1. The Structure of the Commentary
Rabbi Levi included the commentary of the Bartenura in his edition of the Mishna, placing his own commentary, the Mishna Mefureshet, underneath the Bartenura. He apparently did so because of a sense that one cannot study Mishna properly without also using the commentary of the Bartenura, which was already been so widely accepted.[8] The text of the Mishna itself appears both as a separate unit at the top of each page, as well as appearing within Rabbi Levi’s commentary. He did not suffice by citing only the first few words of each sentence or paragraph, but instead cited each complete sentence from the Mishna, explained it, then cited the next sentence together with its explanation, and so forth. He also added vocalization and punctuation to the Mishna.
  1. Combination of Traditional Interpretation and Critical Scholarship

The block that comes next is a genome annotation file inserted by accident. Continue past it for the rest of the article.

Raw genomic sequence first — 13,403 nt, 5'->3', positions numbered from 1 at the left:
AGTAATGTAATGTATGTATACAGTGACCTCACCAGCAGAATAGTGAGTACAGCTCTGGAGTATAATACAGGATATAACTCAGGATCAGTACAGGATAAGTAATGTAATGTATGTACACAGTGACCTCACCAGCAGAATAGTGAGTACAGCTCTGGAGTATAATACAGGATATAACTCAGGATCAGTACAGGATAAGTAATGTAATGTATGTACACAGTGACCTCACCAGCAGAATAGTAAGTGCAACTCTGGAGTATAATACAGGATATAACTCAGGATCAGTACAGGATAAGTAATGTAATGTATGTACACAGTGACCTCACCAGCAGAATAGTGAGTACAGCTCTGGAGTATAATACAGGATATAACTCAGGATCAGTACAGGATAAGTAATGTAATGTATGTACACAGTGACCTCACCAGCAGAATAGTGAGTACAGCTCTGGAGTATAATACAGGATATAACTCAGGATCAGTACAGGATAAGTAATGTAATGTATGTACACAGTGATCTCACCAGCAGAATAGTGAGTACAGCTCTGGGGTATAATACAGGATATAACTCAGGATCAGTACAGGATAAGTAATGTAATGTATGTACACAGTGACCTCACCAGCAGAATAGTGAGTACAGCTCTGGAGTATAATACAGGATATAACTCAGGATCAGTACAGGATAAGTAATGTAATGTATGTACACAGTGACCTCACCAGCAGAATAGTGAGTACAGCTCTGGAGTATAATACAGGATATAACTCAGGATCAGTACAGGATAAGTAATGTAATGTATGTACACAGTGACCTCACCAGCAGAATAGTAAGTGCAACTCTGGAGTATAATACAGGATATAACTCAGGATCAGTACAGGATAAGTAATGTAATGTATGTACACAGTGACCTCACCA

In his memoirs,[9] Rabbi Levi recounts the methodology of the rabbis in Berlin, who combined traditional study with modern scholarship. This combination finds expression both in his prefaces mentioned above, as well as in his actual commentary, where he often makes comments about the linguistic formulation of the Mishna, realia, early and late mishnayot, and occasionally offers novel interpretations of the Mishna.
Mordechai Meir[10] cites a number of examples of this style as manifested in his commentary, one of which is the following: The Mishna (Berakhot 4:1) rules that “there is no set time for the evening prayer.” The Gemara (Berakhot 27b) concludes that this refers to the opinion of the tanna’im that Ma’ariv is optional, and not, as the simple meaning seems to be, that ma’ariv has no set time and can be recited all night. The Gemara then cites a dispute about the matter between Rabban Gamliel and Rabbi Yehoshua. The Gemara (Berakhot 4b) also cites a baraita that rules that ma’ariv is obligatory, while on Berkahot 27b Rava and Abaye dispute the accepted halakha.